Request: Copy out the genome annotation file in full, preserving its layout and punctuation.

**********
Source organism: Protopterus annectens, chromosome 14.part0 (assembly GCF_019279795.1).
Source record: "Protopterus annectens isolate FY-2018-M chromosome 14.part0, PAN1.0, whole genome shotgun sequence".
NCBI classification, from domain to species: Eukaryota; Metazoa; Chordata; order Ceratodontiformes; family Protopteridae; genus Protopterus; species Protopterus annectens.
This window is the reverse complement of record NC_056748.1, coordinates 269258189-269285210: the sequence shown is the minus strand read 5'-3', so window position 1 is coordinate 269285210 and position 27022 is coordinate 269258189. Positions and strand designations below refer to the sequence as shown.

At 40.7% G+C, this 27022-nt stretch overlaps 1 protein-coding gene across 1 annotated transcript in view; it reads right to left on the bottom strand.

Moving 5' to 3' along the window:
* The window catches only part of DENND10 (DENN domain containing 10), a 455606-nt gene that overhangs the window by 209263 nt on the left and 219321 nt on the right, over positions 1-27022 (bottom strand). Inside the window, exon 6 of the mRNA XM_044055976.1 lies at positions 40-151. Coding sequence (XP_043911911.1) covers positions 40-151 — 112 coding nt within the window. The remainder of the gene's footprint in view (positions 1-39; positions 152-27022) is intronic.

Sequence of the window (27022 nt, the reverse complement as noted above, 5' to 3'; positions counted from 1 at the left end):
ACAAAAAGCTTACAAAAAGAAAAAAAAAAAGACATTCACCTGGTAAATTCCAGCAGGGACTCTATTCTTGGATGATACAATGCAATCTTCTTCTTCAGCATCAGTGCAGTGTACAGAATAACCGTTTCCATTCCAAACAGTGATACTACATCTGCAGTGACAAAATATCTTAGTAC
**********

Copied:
Source organism: Protopterus annectens, chromosome 14.part0 (assembly GCF_019279795.1).
Source record: "Protopterus annectens isolate FY-2018-M chromosome 14.part0, PAN1.0, whole genome shotgun sequence".
NCBI classification, from domain to species: Eukaryota; Metazoa; Chordata; order Ceratodontiformes; family Protopteridae; genus Protopterus; species Protopterus annectens.
This window is the reverse complement of record NC_056748.1, coordinates 269258189-269285210: the sequence shown is the minus strand read 5'-3', so window position 1 is coordinate 269285210 and position 27022 is coordinate 269258189. Positions and strand designations below refer to the sequence as shown.

At 40.7% G+C, this 27022-nt stretch overlaps 1 protein-coding gene across 1 annotated transcript in view; it reads right to left on the bottom strand.

Moving 5' to 3' along the window:
* The window catches only part of DENND10 (DENN domain containing 10), a 455606-nt gene that overhangs the window by 209263 nt on the left and 219321 nt on the right, over positions 1-27022 (bottom strand). Inside the window, exon 6 of the mRNA XM_044055976.1 lies at positions 40-151. Coding sequence (XP_043911911.1) covers positions 40-151 — 112 coding nt within the window. The remainder of the gene's footprint in view (positions 1-39; positions 152-27022) is intronic.

Sequence of the window (27022 nt, the reverse complement as noted above, 5' to 3'; positions counted from 1 at the left end):
ACAAAAAGCTTACAAAAAGAAAAAAAAAAAGACATTCACCTGGTAAATTCCAGCAGGGACTCTATTCTTGGATGATACAATGCAATCTTCTTCTTCAGCATCAGTGCAGTGTACAGAATAACCGTTTCCATTCCAAACAGTGATACTACATCTGCAGTGACAAAATATCTTAGTAC